You don’t know me. We’ve never been introduced. Your daughter and my son share a third grade classroom and recently, my son came home and during our post-school chat, he told me your daughter had called him a nerd at recess time. I was a) not at all surprised; b) totally prepared to handle the discussion with him; and c) sad for your kid.
What you probably don’t know is that I stand outside the school every day waiting for my son to emerge from the place he spends the better part of each weekday. He’s totally capable of walking himself home, but he’s my last child and quite frankly I miss the heck out of him when he’s at school. So while I’m waiting for the bell to ring, I people watch and pay close attention to what the other kids are saying and doing, mostly because I used to be a teacher and I really miss being around these kids’ energy.
A few times last week, I saw one of your older sons waiting for your daughter to come out of school. He had that swagger that fifth grade boys love to display as they are ending their time at elementary school. Then he got right in your daughter’s face and yelled at her about something I couldn’t get close enough to hear. I didn’t need to be an expert at body language to know that whatever it was he said, made her really sad. Then, I watched your sons walk toward your house with your daughter trailing behind, looking dejected.
That brief interaction told me pretty much everything I needed to know about why your sweet-faced little girl feels compelled to call my boy a mean name.
I’ll tell you a little bit about my boy: he’s sweet, goofy and wears glasses. He is obsessed with space and nature, and still hasn’t learned how to ride his bike. He gets mad when people cheat. He crushes on a new girl just about every month. It has never occurred to him to be mean to another human being. He just doesn’t have it in him. He has older siblings, just like your daughter, who likely have called him worse names than “nerd.” But here’s my strategy: I take the time to listen, and observe what my kids are saying not only to each other, but to their classmates and friends as well. Not a day goes by in this house where I don’t have to correct somebody’s behavior. Teaching them all to be respectful and accountable for the words they say is not easy, it’s not fun, and it can get downright tedious, especially when you add teenagers to the mix. (Just wait lady--your turn is coming.)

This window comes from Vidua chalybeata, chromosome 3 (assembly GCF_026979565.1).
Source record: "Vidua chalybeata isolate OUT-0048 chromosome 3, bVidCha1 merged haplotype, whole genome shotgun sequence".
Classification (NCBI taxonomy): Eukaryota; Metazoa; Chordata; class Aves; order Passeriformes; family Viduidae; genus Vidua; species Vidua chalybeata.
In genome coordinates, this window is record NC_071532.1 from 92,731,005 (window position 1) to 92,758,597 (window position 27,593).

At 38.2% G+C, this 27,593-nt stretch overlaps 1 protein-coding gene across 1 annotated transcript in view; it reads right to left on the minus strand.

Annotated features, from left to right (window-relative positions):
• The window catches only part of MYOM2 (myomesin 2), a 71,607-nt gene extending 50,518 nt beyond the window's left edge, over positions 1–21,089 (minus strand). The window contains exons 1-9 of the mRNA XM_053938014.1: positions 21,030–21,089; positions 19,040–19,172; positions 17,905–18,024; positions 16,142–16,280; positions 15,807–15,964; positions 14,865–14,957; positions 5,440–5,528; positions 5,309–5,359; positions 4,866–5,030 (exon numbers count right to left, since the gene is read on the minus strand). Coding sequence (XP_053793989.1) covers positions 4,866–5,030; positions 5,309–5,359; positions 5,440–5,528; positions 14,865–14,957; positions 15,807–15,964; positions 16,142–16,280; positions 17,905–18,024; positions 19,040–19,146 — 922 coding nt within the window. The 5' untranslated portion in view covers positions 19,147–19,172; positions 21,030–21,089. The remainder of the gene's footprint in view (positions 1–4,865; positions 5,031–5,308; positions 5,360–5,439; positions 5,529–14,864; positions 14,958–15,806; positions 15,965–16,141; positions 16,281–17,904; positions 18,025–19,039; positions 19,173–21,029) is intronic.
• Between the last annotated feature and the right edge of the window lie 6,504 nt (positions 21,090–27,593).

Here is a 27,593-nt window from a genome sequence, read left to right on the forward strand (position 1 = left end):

I don’t pretend to have all the answers (any?) when it comes to parenting, but sometimes I wish I could be the fly on the wall at your house. I’ve seen your husband and I know you have three kids like me--two boys and a girl. I’m curious to know what your dinnertime conversations are, or if you’re like us and sit-down dinnertime is mostly a fantasy. Do you and your husband talk respectfully to your kids? Does your husband speak to you the way your son yells at your daughter?
So, no, I’m not at all surprised when my boy gets called a name at school. Most parents think it’s a rite of passage, and thank goodness I have the skills to turn these discussions with him into teachable moments. My boy will not be scarred by kids like yours; he has amazing coping skills and parents who listen and care and spend time talking with him. I’ve almost got him convinced that being a nerd can be a good thing--it just means you’re really smart.
The kid I’m worried about is yours. As far as I know, you have just one girl. Might I make a suggestion? Walk up to school one day and get her. Ask her how her day was, and listen to the answer before you pile all the kids and the dogs and the sports equipment into the car and hit the road for yet another lacrosse or baseball or soccer game. Maybe don’t let your older son get right in your daughter’s sweet face and make her feel bad about herself. Because one day, that guy could be her boyfriend, or her husband. Take a few minutes to tell her and show her that’s she’s awesome and totally worth your time. Help her to feel good about herself so that she doesn’t need to call other kids names. Then maybe one day, when she’s old enough to settle down, she’ll be lucky and find a boy like mine.
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